Valentine’s Day is right around the corner, and for many, can be a day of indulgence. Whether it is the cookies, candy, cupcakes, chocolate, or that savoury dish at dinner, Valentine’s Day, like many holidays can be centred around food and wine.
Have you ever been culprit to eating a handful of candy hearts from a bowl set out on your counter every time you walk by? Or scarfed down a cupcake one of your co-workers brought into work because it looked so delicious? If you have, you were probably falling victim to eating mindlessly and ignoring your internal cues.
Mindful eating, on the other hand, is a topic of interest for many people right now with the main idea focusing more on how you eat, rather than what you eat. It involves using all of your senses to enjoy food, and being fully present (in both body and mind) in the eating experience.
Can we really have our cake and eat it too? Is there a way where we could actually enjoy what we eat?
Along with increased satisfaction from food, mindful eating has been shown to have benefits. For example, it can help to create a healthier relationship with food and has also been used as a strategy to help with weight management.
Here are 9 tips that you can use to eat mindfully this Valentine Day:
Make healthy eating the easy choice. You are more likely to eat the sweet treats if they are in your home and easy to grab. This is also true for fruits and vegetables! Swapping the bowl of cinnamon hearts or box of chocolates on your counter for a bowl of red-colored fruit can make the healthy choice the easy choice.
Remove distractions. Being distracted while eating has been shown to disrupt the ability to assess satiety cues and often leads to overeating. Although your day might be busy, or filled with celebrations, try not to multitask while eating. This might mean turning off the TV, music, putting down your cell phone, closing your computer or book, and sitting at the table to eat and enjoy your food.
Slow down. Did you truly taste that cupcake you shovelled into your mouth? Whether it be slowing down and taking the time to sit at the table to enjoy your food, or literally eating slower at meals and snacks, slowing down may reduce your energy intake. This is because it can take up to 20 minutes for your brain to recognize that you are full. Try using smaller utensils, taking smaller bites, drinking water between bites, or increasing the amount of times you chew your food.
Be grateful. Regardless of how you choose to celebrate Valentine Day, take a moment to be grateful for the people you are with, the food that is in front of you, or the effort that went into creating your meal or snack.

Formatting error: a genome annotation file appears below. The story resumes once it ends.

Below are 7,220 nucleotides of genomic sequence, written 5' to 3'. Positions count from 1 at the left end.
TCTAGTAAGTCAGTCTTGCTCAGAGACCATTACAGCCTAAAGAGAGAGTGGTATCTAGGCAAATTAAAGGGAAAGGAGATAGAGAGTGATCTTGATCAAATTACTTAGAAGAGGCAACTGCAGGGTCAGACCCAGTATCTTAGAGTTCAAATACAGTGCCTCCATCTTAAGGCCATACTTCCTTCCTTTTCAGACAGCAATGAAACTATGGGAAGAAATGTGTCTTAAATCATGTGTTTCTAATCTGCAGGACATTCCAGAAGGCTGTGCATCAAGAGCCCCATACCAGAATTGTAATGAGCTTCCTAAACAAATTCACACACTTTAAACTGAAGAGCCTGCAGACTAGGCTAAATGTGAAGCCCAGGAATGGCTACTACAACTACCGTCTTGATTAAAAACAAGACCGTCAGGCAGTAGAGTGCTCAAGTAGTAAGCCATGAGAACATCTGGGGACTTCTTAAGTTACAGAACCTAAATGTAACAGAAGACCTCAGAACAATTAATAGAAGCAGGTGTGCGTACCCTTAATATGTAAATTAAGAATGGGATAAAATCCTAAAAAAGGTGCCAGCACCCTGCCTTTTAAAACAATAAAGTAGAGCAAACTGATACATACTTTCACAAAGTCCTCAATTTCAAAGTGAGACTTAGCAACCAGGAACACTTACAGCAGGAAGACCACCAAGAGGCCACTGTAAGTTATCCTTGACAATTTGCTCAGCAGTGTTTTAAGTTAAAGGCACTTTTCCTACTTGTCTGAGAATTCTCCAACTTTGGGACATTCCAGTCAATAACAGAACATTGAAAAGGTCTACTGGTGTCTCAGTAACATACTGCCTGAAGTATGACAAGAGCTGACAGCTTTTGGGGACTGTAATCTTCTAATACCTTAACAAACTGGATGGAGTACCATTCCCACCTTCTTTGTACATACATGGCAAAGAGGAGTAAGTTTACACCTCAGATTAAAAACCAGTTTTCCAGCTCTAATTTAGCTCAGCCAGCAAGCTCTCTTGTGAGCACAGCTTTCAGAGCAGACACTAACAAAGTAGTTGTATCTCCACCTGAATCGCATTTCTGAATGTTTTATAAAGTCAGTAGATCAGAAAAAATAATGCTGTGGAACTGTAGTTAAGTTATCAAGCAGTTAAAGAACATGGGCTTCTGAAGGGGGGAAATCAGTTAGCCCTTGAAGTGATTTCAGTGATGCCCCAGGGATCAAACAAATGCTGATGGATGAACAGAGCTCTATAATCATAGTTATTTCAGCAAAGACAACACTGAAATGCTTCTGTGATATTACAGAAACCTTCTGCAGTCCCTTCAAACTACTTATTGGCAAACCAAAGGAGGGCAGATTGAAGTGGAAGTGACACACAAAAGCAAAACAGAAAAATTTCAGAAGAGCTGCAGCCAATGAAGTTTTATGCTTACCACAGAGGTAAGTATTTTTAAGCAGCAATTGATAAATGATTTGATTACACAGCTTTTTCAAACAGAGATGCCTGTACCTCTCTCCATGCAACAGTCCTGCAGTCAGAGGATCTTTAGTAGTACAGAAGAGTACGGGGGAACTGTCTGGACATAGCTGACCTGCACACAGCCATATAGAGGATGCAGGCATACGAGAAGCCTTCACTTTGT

Become aware. Understand why you are eating. Ask yourself if you are actually physically hungry or if you are being driven to eat by your heart, or your stomach as we are often driven solely by external cues in the environment. For example, this might be eating a chocolate just because it is there. By becoming more aware of hunger and fullness cues in our bodies internally, it can help guide you to eat when you are actually hungry, and stop when you are full.
Use smaller dishes. The size of our plates, bowls, and glasses determine how much we serve ourselves and how much we eat. Buying and using smaller dishes at home can prevent you from overeating at a meal. If you’re at a restaurant for Valentine Day, try ordering an appetizer as your meal, or ask for half of your meal to be boxed up right away.
Savour every bite. What is your vice on Valentines Day? Is it the juicy chocolate covered strawberries? Or a piece of sweet red velvet cake? Or an extra glass of red wine? Whatever it is, focus on using all of your senses when enjoying these sweet treats. For example, notice the shape, colour, texture, aroma, taste, and flavour of your food. Take small bites and really focus on savouring this food.
Be a part of the food creation. Whether it is cutting food into heart shapes, or dipping your favourite fruit into chocolate, experimenting in the kitchen can be both a fun and beneficial. This is because connecting with your food by being a part of its creation can increases mindfulness.
Don’t beat yourself up. Lastly, don’t get upset if you ate when you weren’t hungry, or to the point where you felt stuffed. Recognize that mindful eating is a process, and Valentines Day is only one day. Use it as learning opportunity that can help guide you through your next holiday or food-focused event.
Written by dietetic intern, Melissa Bontorin, BSc (cndt), reviewed by Kristyn Hall MSc, RD